Monstrous Generosity: Pedagogical Affirmations Of The “Improper”
Educational biopolitics, Monsters, critical pedagogy, neocolonial, Relational pedagogy
Studies in Philosophy and Education
This article focuses upon monstrously generous teaching styles, enacted in neocolonial educational contexts, where the interactions between students and teachers are sometimes tense and mistrustful. The tensions between students and teachers are explained by discussing the ways in which schools—in the theoretical perspective of Roberto Esposito—operate to immunize the society against youth deemed improper. Utilizing the theories of Antonio Negri, James Baldwin, and W.E.B. Du Bois, the characterization of students as monstrous is discussed and an inversion is suggested, whereby students deemed to be monstrous are considered the source of reinvigorating visions of society. The pedagogical approaches of teachers who seek to welcome and nurture monstrous students are described, relying upon the accounts of great teachers offered by educators and sociologists. In practice, monstrously generous teachers make supererogatory gestures in their interactions with students, as a way of signaling to heavily-armored youth that they are willing to enter reciprocal relationships with them. Once youth drop their armor and begin to share their perspectives, monstrously generous teachers develop multiple means of helping youth develop their worldviews, without surveillance or censor.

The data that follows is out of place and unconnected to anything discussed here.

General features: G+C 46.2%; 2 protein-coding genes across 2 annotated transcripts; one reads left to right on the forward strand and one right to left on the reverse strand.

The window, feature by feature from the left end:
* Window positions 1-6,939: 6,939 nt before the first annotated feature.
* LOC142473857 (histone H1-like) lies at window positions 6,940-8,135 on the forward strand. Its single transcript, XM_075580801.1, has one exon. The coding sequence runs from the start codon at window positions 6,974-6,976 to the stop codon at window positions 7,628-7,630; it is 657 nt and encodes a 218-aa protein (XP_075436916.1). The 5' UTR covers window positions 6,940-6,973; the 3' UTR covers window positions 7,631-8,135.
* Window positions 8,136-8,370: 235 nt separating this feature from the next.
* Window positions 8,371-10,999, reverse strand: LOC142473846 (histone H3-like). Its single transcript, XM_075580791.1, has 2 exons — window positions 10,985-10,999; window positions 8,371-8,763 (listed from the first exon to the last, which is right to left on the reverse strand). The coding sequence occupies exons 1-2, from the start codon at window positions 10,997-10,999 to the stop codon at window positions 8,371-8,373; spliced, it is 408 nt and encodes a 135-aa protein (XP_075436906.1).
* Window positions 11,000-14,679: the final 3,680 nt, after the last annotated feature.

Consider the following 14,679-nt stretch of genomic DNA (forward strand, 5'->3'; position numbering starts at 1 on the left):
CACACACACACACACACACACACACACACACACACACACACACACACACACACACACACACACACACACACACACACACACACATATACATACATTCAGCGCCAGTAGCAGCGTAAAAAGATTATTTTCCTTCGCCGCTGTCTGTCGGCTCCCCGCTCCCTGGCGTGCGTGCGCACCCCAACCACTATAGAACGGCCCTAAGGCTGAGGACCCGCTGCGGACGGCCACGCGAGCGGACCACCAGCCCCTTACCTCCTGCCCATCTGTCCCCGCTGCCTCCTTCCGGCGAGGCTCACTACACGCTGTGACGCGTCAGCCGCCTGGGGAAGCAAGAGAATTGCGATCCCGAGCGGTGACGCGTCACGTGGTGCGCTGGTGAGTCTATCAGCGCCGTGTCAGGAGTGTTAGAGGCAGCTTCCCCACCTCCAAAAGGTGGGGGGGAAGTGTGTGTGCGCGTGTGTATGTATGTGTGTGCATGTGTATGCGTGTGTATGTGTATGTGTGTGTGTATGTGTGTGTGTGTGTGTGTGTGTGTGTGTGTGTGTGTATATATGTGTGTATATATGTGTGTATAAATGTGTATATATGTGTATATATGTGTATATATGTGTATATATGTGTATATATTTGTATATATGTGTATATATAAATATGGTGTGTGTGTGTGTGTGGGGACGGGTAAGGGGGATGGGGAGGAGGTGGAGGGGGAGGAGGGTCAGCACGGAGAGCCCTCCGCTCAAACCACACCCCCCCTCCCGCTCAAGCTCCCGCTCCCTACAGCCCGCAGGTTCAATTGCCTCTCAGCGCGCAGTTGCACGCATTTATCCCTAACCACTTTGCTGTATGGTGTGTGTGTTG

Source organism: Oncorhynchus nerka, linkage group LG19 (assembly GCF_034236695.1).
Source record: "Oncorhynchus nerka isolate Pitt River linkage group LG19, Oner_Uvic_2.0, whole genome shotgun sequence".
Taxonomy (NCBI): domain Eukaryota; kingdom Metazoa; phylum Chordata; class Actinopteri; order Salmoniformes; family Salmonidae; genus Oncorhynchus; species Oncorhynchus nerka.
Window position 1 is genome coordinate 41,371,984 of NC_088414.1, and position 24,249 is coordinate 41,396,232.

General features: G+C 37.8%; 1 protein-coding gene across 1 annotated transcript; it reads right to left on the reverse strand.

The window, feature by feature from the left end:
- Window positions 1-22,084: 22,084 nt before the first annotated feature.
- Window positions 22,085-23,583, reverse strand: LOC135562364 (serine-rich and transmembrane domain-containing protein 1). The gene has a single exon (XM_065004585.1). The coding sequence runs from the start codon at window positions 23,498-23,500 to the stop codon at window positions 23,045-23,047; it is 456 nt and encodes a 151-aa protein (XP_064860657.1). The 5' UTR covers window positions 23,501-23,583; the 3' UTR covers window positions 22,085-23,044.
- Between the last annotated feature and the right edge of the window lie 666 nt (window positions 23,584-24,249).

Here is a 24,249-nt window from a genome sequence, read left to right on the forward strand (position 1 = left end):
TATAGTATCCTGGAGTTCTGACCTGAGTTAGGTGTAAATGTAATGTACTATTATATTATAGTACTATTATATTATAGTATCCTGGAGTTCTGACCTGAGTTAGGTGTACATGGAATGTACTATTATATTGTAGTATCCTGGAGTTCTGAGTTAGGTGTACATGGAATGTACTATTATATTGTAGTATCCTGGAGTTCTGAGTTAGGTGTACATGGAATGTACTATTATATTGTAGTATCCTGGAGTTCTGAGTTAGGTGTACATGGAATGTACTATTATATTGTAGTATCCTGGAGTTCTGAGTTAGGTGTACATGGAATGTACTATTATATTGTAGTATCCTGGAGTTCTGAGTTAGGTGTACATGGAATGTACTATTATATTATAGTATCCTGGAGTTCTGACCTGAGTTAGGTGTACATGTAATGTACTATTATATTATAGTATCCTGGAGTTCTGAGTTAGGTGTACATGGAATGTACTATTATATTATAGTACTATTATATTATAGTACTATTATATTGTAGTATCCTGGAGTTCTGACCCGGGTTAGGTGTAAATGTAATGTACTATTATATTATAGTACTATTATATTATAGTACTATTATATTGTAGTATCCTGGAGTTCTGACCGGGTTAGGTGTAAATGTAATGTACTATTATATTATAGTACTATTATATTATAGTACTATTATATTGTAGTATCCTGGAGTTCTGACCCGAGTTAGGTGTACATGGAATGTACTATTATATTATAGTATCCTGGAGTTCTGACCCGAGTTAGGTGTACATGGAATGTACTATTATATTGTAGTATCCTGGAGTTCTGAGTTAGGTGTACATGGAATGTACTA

Department of Educational Psychology, Foundations, and Leadership Studies
Original Publication Date
DOI of published version
UNI ScholarWorks, Rod Library, University of Northern Iowa
Bourassa, Gregory N. and Margonis, Frank, "Monstrous Generosity: Pedagogical Affirmations Of The “Improper”" (2017). Faculty Publications. 823.